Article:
Now that’s blood pressure. However, there are other studies that supposedly concludes that high salt intakes affects the artery elasticity and therefore can result in higher blood pressure. Here we need more positive proof that indeed it was the salt and not other contributing factors that caused the hardening arteries.

The discussion about the recent publication in JAMA regarding sodium intake was superficial at best. The hosts gave too much credence to this study and failed to point out that the CDC and a number of extremely qualified researchers have directly questioned its results.
Simply acknowledging that people disagree with the findings of this study does not cut it; explain why there are disagreements with the study if you are going to highlight it as a major scientific finding. Having the author of the article acknowledge a few of the lesser short-comings of the study design is insufficient.
The flippant acceptance of this single study by the People’s Pharmacy is especially notable given that the entire episode’s central theme was about medical flip-flopping with a caveat that no single study should guide public health decisions.
The NY Times covered the controversy of this study well, and as responsible journalists, The People’s Pharmacy would be wise to follow their lead on the issue of dietary sodium before claiming that this JAMA study may demonstrate that dietary salt is beneficial.
Dear Alex,
No one ever said salt was beneficial. The results of the study demonstrated that low sodium excretion (the best determinant of salt intake) is associated with a higher risk of cardiovascular mortality. This is not the first time such an association has been uncovered.
Speaking of the New York Times. You may wish to read this op-ed piece just recently published:
Alex, you should know that the Cochrane Collaboration represents the highest level of scientific scrutiny of studies. Last year the this independent and objective organization published the following conclusion:
“we do not know if low salt diets improve or worsen health outcomes.”

The issues were well raised but no solutions or recommendations given. I kept waiting for Joe or Terry to ask, “so what is your recommendation?” It left me hanging….

I’ve been following Vivian Goldschmidt’s blog re osteoporosis for some time now. Many of her assertions are authenticated in today’s program, but some are not, specifically, the role of acid/alkaline balance in osteoporosis, and recommendation of organic calcium supplements, which also addresses the concern of absorption, as mentioned in a prior comment. Thanks for the program; I’ll look into the Castleman book, and also Adelle Davis, as suggested above.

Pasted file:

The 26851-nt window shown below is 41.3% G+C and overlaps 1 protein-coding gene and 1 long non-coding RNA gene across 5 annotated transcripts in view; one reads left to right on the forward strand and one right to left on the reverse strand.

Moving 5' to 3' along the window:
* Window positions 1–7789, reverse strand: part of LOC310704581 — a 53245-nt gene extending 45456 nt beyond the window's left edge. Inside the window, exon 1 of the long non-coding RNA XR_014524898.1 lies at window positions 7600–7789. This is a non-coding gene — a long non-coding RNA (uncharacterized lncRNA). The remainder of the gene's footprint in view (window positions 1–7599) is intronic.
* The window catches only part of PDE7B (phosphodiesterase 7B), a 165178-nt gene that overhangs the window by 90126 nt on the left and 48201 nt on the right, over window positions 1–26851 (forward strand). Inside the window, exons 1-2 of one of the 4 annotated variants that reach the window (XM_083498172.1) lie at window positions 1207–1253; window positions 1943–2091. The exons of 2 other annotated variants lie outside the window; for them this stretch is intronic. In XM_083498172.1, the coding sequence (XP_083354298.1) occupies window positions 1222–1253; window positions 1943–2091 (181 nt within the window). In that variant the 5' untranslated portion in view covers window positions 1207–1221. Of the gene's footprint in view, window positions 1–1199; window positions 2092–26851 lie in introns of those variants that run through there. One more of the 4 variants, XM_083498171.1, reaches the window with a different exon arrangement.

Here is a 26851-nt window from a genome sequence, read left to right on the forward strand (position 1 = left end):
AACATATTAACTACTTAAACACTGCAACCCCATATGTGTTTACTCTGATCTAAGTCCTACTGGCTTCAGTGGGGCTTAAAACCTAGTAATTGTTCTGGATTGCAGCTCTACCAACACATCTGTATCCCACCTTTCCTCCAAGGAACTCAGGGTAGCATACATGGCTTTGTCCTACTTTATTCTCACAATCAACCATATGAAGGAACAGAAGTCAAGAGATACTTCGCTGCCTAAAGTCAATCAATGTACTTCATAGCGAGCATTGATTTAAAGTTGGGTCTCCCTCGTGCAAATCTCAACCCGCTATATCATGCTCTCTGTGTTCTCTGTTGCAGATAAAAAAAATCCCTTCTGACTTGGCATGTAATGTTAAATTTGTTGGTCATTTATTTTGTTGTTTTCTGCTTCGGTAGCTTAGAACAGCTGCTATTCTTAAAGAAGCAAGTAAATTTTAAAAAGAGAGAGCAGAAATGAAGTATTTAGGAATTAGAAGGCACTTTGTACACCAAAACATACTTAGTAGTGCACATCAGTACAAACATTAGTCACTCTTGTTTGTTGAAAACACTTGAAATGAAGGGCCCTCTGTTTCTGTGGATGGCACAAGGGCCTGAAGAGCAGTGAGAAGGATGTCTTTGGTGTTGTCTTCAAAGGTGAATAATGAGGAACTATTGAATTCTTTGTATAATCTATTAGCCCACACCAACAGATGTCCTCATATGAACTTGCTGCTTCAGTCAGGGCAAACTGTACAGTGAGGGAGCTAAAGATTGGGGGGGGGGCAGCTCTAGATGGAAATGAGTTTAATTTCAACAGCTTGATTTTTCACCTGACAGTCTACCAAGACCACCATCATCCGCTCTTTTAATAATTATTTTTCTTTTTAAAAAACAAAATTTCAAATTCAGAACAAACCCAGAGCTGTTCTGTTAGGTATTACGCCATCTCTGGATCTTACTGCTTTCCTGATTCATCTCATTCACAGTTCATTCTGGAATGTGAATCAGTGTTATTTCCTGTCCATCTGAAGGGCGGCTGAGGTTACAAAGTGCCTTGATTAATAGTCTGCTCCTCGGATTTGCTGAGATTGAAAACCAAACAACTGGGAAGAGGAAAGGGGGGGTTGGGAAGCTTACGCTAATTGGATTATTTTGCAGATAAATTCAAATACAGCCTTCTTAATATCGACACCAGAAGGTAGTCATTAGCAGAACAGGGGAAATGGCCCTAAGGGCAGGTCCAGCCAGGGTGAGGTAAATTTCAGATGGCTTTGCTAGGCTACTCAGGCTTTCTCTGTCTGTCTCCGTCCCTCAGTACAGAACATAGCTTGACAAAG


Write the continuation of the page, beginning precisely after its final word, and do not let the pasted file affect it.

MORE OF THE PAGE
Hi, I read part of the article where it says sodium excretion is inversely proportional to CVD. We all have 100mg/dl of chloride ions in the blood stream. We are all halogen technology. They have to do a study differentiating sodium from chloride as the culprit for saying sodium is at cause for the CVD. Science says that HCl has the same effect as NaCl invitro, ie. no sodium is present. It is very likely that chloride ions are the cause of CVD because they strongly repell water and cause swelling. In Oct. 1985, they did a 6 patient study for me with 4 sodium salts showing that only sodium chloride raised blood pressure. This was ignored! You have to run all the parameters to know if the correlation is with sodium or chloride ions in this case. Somebody has to do this. HCl really has the same effect as NaCl and there is no sodium! If you do this I will teach you a simple way to erase the halogen effect. Thank you.

I am concerned that you show talked about Calcium in general terms, making the term vague. There are many types of calcium, and one specifically mentioned was calcium carbonate. That’s chalk. Have you researched calcium oratate? What about calcium derived from raw bone meal?
My experience with calcium is this: In 1978 I literally crushed my left thigh bone during an auto accident, to the point the doctors wanted to amputate my leg. Never mind what I told them, but I had been drinking, and still do, a fortified protein-calcium drink. After 28 days in traction, and four months in a cast, my leg repaired itself better than it originally was. The doctor was amazed at my recovery and asked for the drink formula. Xrays prove my claim.
Additionally, in 1985 I fell from a tree and crushed my T12 vertebrae. The doctor wanted to insert a metal bar. I said no way. Of course he informed me I wouldn’t recover, and after 10 days in the hospital sent me home in a brace with lots of pain pills. Four years ago I had an occasion to have my back Xrayed for an unrelated incident. The doctor noted the previous injury and told me my vertebrae had mended stronger that any metal bar could have done. Xrays prove this also.
I’m seventy years old, going on 25, and as physically active as a forty year old. I work at a grocery store doing maintenance, just built a five foot high by forty foot long retaining with 82 lb. blocks, work a garden and landscape the yard. I can bench press 150 lbs. In other words, I stay physically active. And that’s after have a quad by-pass three years ago. Oh, I forgot to mention, I take at least fifteen supplements daily. And that’s because of in depth research on them.
Now, have those experts tell me about calcium and other supplements again. They don’t research people like me. I’ll bet their subjects eat and drink sugar, flour products, lots of omega 6 and little omega 3. I don’t.

I found the information on salt intake quite interesting. Recently, I reduced my salt intake somewhat, and I noticed that my average or normal blood pressure levels dropped slightly lower. The question I have is how do you monitor how much salt one should intake.

Enjoyed the program, but disappointed.
Calcium experts never said a word about calcium ABSORPTION. Modern diets full of processed, highly refined foods ruin the natural digestive process, and with no stomach acids, no digestive enzymes, no digestive juices, and
sluggish digestion, you won’t have much absorption.
Read Adelle Davis.